The use of contingent faculty continues to increase throughout higher education. Given the important role they play, it makes sense to consider what can be done to improve their working conditions and their ability to teach effectively. Understanding the contingent faculty experience is certainly an important step in improving it.
This was the motivation for a recent survey of community college contingent faculty members conducted by Carol Schwartz, associate chair for undergraduate teacher education at Lourdes University. The anonymous survey featured 41 questions, 40 of which were quantitative questions that asked respondents to report on their participation in various instructional activities on a Likert scale, along with the following open-ended question:
“If your institution could do one thing to help you improve your teaching, other than increasing compensation, what would you recommend?”
Six-hundred and forty contingent faculty from 47 community colleges across eight Carnegie classifications participated in the survey, and there were 448 response statements to the open-ended question.
Schwartz coded the open-ended responses and grouped the responses in the following categories (ranked according to number of responses):
Responses to the open-ended question “showed that overwhelmingly they want to do a good job,” Schwartz says. “They know they need instructional support to do a good job, and they really want to be included as part of the faculty, not like some appendage. When these adjuncts actually asked to be included in department meetings, I laughed to myself because full-time faculty often complain about too much committee work, department meetings, and all the things they have to do. And the adjuncts are saying, ‘Please include us. Invite us to meetings or have faculty meetings once a year in the evening so we can attend.’ That’s wonderful.”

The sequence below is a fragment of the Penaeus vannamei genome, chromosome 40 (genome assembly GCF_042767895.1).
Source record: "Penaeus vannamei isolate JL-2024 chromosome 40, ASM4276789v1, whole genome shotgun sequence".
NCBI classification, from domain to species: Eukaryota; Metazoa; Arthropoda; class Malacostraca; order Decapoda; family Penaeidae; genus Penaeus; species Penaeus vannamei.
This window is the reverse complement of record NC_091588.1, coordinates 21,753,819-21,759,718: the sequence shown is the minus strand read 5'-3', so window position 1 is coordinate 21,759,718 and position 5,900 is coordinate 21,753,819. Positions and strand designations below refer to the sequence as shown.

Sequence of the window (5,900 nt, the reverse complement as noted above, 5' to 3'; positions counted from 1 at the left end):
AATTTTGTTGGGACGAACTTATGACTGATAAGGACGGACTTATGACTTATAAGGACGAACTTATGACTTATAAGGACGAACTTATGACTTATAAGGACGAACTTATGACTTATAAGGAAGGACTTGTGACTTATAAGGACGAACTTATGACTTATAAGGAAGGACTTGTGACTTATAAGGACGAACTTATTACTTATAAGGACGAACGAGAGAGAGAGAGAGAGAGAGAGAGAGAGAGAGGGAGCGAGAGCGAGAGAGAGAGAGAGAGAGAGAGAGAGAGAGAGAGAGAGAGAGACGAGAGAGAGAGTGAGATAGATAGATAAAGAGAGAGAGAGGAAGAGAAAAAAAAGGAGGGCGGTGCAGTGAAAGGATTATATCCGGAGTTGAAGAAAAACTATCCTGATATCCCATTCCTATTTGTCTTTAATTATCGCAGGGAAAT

Improve communication—Schwartz says that this is the most cost-effective and least difficult area to focus on when trying to improve the contingent faculty experience. Frequent, effective communication with contingent faculty can improve professional relationships and help them feel included and respected. “I always try to make sure that I’m getting to the adjuncts the information they need to help them be more effective. There are certain times when they’re teaching key courses where I’ll say, ‘I know this is going to be tough, but could you attend a meeting on campus because you are critical to this change or this meeting?’” Schwartz says.
Shift from a teaching to a learning paradigm. “I think institutions need to recognize that it’s not about teaching; it’s about learning. Once we start to shift that focus, maybe then we could do things to support instructors in creating effective learning experiences. We’re in the middle of a seismic shift where we’re looking at the effects of our work on student learning, but some people still aren’t making the connection,” Schwartz says.
Ask your contingent faculty what you can do to improve their teaching. Asking the same open-ended question from this study might yield some surprising insights from contingent faculty at your institution. One respondent in this study, for example, asked for access to a photocopier rather than having to pay for work-related copies.
Assign courses early. This will give contingent faculty members more time to prepare.
Provide professional development and offer incentives. Allow those who participate in professional development activities to have more input on which courses they want to teach.
Tap into contingent faculty members’ areas of expertise. Contingent faculty members may have skills or knowledge that full-time faculty do not. By communicating and collaborating with contingent faculty members, you might be able to add courses that you would otherwise not have been able to include.